'No Man's Land': A Compelling Bosnian War Film About Opposing Soldiers Stranded Between Enemy Lines
No Man's Land (Ničija Zemlja) (2001) is a gripping and darkly comedic war drama set during the Bosnian War (1992-1995) and centered on a Bosniak named Čiki (Branko Đurić) and a Serb named Nino (Rene Bitorajac) who become stranded abreast between enemy lines. Enclosed in a crude trench, the two trade barbs and verge upon fisticuffs while anticipating the fall of nighttime upon the battlefield.
Complicating matters is the presence of a 3rd soldier, a Bosniak named Cera (Filip Šovagović), who awakens nearby to find himself atop a landmine—making any movement on his part catastrophic for all of them. As U.N. sergeant Marchand (Georges Siatidis) attempts to intervene, despite his orders to stand down, an English reporter (Katrin Cartlidge) arrives to the scene as well—bringing media attention and pressure to the increasing ordeal.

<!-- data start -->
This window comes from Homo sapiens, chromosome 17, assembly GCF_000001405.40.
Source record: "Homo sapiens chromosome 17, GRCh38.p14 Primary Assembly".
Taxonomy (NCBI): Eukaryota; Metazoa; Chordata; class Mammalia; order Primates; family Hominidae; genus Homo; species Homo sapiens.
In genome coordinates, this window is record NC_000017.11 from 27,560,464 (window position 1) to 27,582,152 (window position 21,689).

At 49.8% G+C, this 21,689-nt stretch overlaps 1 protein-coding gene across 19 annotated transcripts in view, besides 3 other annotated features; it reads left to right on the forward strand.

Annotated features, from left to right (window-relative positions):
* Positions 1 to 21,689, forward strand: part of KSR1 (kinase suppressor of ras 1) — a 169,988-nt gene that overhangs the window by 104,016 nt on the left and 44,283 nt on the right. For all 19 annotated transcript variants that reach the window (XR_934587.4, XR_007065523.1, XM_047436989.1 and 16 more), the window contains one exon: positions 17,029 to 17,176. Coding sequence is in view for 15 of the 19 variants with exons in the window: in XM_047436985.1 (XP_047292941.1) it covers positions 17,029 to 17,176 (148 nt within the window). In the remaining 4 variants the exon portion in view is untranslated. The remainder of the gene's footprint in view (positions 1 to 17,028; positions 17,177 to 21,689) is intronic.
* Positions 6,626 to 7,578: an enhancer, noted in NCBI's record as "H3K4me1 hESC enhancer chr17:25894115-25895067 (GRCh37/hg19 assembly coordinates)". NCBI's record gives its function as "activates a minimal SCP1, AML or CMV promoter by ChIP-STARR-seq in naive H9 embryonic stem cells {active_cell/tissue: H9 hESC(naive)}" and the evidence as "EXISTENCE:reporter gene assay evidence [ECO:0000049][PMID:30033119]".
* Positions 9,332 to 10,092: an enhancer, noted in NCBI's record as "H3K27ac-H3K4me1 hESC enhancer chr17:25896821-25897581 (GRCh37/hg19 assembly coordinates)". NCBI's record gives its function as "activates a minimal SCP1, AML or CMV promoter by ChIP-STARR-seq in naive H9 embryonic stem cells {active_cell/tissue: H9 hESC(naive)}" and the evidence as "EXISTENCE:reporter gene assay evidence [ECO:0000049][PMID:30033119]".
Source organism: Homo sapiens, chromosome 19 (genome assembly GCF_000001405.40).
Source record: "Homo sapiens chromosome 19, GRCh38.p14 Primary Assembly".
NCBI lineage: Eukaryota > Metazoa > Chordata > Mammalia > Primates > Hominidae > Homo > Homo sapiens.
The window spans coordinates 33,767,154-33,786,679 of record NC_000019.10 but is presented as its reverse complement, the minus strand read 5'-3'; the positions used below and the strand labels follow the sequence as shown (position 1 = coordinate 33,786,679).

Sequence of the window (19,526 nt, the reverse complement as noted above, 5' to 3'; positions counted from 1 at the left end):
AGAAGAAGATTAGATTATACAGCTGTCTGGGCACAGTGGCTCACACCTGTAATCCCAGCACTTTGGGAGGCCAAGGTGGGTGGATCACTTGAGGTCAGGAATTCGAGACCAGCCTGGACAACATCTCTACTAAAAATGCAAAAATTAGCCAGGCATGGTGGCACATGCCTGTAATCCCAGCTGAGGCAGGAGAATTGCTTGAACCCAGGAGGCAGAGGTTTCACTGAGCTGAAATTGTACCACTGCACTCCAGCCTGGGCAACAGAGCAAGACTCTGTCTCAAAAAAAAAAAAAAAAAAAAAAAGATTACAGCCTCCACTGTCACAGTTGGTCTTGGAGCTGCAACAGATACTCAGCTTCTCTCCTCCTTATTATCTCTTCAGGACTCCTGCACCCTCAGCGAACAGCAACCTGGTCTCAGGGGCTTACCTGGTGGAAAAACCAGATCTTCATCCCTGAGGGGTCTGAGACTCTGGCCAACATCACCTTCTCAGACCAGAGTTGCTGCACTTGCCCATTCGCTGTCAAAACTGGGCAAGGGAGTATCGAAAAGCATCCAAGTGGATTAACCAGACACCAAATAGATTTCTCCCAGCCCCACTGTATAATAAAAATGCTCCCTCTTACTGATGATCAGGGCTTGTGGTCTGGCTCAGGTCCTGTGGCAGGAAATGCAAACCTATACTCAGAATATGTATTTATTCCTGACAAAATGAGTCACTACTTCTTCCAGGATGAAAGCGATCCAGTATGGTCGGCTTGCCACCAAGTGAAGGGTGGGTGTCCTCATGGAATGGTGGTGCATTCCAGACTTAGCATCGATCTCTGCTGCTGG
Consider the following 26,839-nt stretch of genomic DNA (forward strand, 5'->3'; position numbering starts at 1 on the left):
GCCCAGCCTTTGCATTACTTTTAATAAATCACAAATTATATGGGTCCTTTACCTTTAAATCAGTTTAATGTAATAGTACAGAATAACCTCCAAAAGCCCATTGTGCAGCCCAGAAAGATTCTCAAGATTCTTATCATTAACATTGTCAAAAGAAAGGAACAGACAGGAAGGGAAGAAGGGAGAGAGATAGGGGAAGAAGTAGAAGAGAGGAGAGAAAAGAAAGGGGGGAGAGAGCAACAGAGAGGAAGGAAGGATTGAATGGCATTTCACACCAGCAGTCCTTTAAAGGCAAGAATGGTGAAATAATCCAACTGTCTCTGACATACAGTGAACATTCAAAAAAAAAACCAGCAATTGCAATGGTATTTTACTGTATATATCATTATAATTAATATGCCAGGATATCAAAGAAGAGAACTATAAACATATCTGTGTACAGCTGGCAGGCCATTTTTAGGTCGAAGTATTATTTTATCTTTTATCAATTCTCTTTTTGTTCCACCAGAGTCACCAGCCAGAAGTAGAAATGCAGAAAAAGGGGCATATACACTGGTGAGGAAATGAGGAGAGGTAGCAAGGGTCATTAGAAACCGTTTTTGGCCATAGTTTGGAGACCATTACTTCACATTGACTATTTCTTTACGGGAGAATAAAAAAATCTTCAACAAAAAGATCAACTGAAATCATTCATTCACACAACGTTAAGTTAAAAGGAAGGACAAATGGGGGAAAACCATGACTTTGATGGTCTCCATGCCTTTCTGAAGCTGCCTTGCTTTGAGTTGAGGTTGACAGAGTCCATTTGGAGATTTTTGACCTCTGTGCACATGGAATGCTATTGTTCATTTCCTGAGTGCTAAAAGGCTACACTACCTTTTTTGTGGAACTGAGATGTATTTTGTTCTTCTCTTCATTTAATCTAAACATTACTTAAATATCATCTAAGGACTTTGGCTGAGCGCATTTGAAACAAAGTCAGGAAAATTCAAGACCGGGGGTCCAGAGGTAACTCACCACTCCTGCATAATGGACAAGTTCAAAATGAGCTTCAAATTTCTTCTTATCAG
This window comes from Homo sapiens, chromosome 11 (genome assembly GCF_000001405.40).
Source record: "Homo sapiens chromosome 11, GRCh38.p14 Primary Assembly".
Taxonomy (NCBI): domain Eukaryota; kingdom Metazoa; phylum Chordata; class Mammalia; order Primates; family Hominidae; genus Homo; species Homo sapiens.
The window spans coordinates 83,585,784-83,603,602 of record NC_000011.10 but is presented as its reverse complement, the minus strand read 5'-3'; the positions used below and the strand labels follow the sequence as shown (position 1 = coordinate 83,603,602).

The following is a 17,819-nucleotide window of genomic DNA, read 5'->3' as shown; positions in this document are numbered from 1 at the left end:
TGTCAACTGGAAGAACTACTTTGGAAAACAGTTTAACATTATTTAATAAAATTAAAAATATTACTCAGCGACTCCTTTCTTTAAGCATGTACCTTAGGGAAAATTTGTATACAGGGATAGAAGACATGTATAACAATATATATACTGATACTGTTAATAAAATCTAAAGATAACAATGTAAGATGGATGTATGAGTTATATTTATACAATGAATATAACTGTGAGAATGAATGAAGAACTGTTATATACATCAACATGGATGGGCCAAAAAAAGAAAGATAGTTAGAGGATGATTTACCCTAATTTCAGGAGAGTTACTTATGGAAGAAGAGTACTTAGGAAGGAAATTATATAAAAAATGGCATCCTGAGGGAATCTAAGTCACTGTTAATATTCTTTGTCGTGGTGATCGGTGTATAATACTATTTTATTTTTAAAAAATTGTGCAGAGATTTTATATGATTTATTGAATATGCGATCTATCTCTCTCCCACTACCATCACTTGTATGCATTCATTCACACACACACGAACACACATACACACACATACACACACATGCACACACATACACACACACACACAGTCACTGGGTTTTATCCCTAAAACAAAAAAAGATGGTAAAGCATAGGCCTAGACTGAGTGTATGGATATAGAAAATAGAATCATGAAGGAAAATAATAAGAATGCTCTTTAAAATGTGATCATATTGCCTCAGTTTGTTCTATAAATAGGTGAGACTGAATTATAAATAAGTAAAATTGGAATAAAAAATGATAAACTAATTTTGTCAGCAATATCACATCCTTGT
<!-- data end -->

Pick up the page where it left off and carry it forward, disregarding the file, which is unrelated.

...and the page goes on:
Written and directed by Bosnian filmmaker Danis Tanović (Cirkus Columbia, Death in Sarajevo), No Man's Land is an enthralling and emotive tale of historical combat, given a shot of darkly sardonic humor that underlies the absurdity of the character's predicament. The unlikely camaraderie that develops between the principals lends an air of magnanimous humanity, even as their ultimate fates swing in the balance, with Tanović delivering one of the most striking and memorable international films of the 21st Century.
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